conal at conal.net
Tue Nov 20 21:27:59 EST 2007
Moreover, functional programming makes it easy to have much more state than
imperative programming, namely state over *continuous* time. The temporally
discrete time imposed by the imperative model is pretty puny in comparison.
Continuous (or "resolution-independent") time has the same advantages as
continuous space: resource-adaptive, scalable, transformable.
On Nov 20, 2007 4:11 PM, Lennart Augustsson <lennart at augustsson.net> wrote:
> I implemented Tetris in LML long before Haskell existed.
> It was text based, but looked good with a custom font. :)
> Haskell has no problem with state, it's just explicit.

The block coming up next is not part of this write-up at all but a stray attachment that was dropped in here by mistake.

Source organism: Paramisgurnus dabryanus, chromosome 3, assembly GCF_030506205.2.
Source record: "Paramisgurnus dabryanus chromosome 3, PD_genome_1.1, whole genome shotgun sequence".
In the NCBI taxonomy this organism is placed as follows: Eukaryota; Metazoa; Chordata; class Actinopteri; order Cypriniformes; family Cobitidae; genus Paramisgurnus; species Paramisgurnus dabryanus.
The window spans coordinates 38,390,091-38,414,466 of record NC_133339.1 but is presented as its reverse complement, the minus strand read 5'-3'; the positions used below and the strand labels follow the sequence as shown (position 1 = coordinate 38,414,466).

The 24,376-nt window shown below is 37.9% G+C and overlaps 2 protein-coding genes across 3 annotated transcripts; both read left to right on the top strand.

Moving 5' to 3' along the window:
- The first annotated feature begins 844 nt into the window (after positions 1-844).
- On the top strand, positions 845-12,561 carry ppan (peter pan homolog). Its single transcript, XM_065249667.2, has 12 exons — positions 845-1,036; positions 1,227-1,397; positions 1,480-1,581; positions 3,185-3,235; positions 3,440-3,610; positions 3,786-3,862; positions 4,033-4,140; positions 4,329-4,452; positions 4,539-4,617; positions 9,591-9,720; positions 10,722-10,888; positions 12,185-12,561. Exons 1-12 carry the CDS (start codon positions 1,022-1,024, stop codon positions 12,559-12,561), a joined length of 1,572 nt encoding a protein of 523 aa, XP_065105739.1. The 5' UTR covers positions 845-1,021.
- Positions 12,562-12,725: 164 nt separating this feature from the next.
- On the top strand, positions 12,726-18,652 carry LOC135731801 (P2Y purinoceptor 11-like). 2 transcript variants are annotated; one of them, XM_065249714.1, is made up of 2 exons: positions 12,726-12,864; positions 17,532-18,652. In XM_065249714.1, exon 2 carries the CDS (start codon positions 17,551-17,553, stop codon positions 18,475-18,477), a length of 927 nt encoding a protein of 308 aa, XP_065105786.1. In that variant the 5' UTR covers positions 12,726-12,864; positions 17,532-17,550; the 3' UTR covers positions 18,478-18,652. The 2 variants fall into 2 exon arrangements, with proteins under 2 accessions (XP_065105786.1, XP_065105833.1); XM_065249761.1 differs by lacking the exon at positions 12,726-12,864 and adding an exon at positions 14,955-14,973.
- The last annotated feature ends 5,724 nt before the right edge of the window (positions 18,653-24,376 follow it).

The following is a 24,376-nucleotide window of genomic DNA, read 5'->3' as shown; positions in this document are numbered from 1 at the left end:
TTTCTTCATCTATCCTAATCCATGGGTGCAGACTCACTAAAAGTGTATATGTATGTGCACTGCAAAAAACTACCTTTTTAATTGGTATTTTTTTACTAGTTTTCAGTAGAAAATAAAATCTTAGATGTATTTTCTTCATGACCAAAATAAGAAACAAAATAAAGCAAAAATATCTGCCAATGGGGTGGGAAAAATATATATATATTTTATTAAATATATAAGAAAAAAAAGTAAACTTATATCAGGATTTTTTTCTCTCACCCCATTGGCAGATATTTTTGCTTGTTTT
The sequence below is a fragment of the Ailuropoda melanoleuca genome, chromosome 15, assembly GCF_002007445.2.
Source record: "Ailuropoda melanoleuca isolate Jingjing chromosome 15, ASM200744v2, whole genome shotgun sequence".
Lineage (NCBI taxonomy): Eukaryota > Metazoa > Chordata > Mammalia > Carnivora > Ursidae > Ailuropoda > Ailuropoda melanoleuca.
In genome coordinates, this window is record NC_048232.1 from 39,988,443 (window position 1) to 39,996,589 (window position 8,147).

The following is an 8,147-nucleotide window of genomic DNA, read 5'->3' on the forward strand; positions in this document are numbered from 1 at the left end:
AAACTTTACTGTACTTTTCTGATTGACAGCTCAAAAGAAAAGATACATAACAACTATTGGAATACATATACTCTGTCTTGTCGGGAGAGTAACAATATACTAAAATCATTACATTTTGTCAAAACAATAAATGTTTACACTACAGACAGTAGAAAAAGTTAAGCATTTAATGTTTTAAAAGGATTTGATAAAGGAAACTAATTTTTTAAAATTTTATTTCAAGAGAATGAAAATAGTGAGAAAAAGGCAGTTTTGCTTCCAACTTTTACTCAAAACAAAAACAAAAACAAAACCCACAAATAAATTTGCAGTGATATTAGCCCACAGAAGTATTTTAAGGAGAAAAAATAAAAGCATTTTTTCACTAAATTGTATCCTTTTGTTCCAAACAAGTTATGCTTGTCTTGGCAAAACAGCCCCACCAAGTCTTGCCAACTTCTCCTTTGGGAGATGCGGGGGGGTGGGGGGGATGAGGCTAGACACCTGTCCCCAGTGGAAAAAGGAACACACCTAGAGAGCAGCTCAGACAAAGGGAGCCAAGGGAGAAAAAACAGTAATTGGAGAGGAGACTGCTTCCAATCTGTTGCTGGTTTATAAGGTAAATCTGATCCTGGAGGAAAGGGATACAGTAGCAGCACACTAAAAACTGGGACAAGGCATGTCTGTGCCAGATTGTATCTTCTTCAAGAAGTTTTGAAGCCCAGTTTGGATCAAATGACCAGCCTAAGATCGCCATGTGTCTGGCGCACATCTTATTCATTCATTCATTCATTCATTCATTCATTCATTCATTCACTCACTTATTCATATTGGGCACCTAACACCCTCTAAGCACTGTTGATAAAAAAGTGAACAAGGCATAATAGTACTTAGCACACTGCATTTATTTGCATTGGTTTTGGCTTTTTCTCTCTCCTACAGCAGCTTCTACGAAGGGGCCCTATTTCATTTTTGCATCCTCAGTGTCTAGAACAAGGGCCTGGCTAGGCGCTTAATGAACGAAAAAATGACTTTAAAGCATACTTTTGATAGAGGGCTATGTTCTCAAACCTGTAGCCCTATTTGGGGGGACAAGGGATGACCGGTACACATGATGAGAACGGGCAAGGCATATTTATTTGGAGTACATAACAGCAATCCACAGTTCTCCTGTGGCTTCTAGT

> -- Lennart
> On Nov 19, 2007 9:25 PM, Andrew Coppin <andrewcoppin at btinternet.com>
> > If you were going to implement Tetris in Haskell, how would you do it?
> > (For that matter, has anybody already *done* it? It would probably make
> > a nice example program...)
> > I'm particularly interested to know
> > 1. How exactly would you do the graphical components? (Presumably
> > there's some deep trickery with Gtk2hs that can draw free-form stuff
> > like this.)
> > 2. How do you implement a program that is fundamentally about state
> > mutation in a programming language which abhors state mutation?
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